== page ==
Bonhams’ Fine Books & Manuscripts sale in Knightsbridge on June 22 includes, estimated at £30,000-50,000, this 1922 ‘press copy’ of James Joyce’s Ulysses. At Joyce’s request, 13 copies of Ulysses were produced to be sent out to journalists alongside the run of 1000 copies on various hand-made papers that comprise the first edition. They were cheaply produced using a mixture of paper stocks and were issued unbound. Joyce himself applied, “with great delight”, ink stamps to these copies, which read Unnumbered Press Copy below the limitation statement and Press Copy on the half-title and title.
This copy was sent to Jack Squire (1884-1958), the editor of the London Mercury. He refused to review it and it may be no coincidence that it is missing all the last page of the sexually explicit final episode, Penelope. It was saved from the flames twice by two assistant editors – first by Edward Shanks (who resigned over the censorship) and his replacement, a young Alan Pryce-Jones (1908- 2000).
Pryce-Jones later recalled: “One day, therefore, I found the unbound pages of Ulysses, minus a fair-sized lacuna, in a cupboard behind my desk. I asked how they had got there, and was ordered, ‘Burn them at once’.” He ignored the request and it now comes for sale by descent.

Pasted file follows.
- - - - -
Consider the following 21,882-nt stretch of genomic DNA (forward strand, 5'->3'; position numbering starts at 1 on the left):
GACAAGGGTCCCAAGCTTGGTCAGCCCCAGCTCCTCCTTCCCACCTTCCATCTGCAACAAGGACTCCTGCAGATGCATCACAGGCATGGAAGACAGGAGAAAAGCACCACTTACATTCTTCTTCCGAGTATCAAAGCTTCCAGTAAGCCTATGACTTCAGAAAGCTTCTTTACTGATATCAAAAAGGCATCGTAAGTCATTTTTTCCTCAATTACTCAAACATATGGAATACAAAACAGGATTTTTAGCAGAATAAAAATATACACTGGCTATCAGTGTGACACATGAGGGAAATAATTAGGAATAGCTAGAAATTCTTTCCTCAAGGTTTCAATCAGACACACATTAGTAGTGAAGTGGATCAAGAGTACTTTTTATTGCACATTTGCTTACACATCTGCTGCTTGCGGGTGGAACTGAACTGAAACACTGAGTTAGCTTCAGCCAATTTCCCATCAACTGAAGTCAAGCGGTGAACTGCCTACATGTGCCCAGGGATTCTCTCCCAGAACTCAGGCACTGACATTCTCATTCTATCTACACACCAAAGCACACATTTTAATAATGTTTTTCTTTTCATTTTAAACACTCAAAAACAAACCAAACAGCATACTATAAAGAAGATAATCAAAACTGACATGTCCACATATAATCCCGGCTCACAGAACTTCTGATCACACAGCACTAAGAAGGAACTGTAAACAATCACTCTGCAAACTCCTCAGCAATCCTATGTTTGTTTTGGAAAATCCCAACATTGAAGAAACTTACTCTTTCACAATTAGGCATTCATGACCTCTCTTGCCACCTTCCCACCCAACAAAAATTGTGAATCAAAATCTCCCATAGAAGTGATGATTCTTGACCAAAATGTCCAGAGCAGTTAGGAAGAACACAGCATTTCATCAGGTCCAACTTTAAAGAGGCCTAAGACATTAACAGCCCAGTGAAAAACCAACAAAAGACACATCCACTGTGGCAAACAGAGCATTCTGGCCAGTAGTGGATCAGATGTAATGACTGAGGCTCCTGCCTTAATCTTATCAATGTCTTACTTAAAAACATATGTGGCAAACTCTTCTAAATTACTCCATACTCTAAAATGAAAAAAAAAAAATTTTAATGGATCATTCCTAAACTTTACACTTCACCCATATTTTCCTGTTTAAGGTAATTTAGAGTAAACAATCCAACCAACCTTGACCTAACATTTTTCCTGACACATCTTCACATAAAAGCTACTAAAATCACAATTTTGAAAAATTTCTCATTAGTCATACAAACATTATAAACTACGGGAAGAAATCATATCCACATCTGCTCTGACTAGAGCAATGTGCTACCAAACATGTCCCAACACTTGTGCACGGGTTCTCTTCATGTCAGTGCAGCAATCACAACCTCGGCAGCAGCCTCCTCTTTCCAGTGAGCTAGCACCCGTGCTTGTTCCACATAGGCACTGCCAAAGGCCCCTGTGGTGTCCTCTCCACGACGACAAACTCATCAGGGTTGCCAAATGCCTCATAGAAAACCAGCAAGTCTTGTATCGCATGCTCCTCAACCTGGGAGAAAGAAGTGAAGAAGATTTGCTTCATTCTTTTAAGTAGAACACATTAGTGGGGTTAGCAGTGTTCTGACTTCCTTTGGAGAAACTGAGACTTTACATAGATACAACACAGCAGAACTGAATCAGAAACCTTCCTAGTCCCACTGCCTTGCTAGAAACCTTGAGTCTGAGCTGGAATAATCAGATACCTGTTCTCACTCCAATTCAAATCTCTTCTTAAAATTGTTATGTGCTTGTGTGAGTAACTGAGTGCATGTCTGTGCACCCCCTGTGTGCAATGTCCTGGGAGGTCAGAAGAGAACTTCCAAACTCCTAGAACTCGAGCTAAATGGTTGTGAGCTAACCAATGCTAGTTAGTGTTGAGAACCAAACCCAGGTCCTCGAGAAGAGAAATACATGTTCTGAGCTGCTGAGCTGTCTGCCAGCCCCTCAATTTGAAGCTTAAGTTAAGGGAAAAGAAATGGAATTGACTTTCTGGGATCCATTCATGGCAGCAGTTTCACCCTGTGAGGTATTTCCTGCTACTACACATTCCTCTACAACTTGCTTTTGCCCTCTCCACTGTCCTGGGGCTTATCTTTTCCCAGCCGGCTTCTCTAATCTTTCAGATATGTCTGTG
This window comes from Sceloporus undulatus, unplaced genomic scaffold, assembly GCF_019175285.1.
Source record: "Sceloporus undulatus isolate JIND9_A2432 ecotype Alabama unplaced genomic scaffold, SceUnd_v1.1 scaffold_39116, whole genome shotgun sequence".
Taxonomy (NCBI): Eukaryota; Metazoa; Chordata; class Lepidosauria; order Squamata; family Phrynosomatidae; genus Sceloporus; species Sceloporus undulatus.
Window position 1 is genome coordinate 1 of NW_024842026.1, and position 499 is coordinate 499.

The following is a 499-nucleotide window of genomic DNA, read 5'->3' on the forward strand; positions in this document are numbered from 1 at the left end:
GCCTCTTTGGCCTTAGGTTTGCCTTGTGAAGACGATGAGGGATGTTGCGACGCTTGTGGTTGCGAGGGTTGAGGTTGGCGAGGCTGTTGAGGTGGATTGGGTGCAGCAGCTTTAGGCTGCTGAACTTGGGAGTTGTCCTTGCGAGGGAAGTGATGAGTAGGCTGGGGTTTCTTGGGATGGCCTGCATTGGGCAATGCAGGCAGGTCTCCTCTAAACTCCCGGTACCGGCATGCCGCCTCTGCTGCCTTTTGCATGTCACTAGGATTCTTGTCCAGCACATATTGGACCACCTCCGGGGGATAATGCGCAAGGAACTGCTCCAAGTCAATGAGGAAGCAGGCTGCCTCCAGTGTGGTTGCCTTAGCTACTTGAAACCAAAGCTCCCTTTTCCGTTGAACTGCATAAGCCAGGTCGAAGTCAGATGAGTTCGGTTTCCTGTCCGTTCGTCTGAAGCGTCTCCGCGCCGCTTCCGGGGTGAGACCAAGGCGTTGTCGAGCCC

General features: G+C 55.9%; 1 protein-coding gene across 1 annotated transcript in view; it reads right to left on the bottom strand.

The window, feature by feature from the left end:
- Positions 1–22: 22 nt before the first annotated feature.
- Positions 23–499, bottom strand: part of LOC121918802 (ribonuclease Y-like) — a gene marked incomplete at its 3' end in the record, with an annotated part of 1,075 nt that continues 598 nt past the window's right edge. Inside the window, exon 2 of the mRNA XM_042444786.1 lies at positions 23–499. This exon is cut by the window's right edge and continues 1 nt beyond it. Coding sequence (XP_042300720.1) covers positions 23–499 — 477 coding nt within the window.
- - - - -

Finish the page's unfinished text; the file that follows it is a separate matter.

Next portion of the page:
This view of Niagara Falls is one of a total of 12 hand-coloured elephant folio aquatints – six of Quebec City and six of Niagara – that make the full set of Canadian scenes by the military artist and topographical draughtsman Major General James Pattison Cockburn (1779-1847). Published by Ackermann & Co, London, in 1833, they are today the most celebrated 19th century prints of Canada. At Forum Auctions’ May 26 sale of Fine Books, Manuscripts and Works on Paper they carry a guide of £30,000-40,000.
Another set was offered in two separate suites of six as part of the Winkworth collection of Canadiana at Christie’s South Kensington in 2016, but the auction house has been unable to trace another example of both Cockburn suites together in a contemporary binding. This copy has the bookplate of Jeremiah James Colman (1830-98) of mustard fame.
When Shackleton cracked
Sotheby’s timed online sale of Travel, Atlases, Maps and Photographs closing on May 24 includes this silver bromide photograph of Shackleton on the Endurance taken by Frank Hurley in 1914.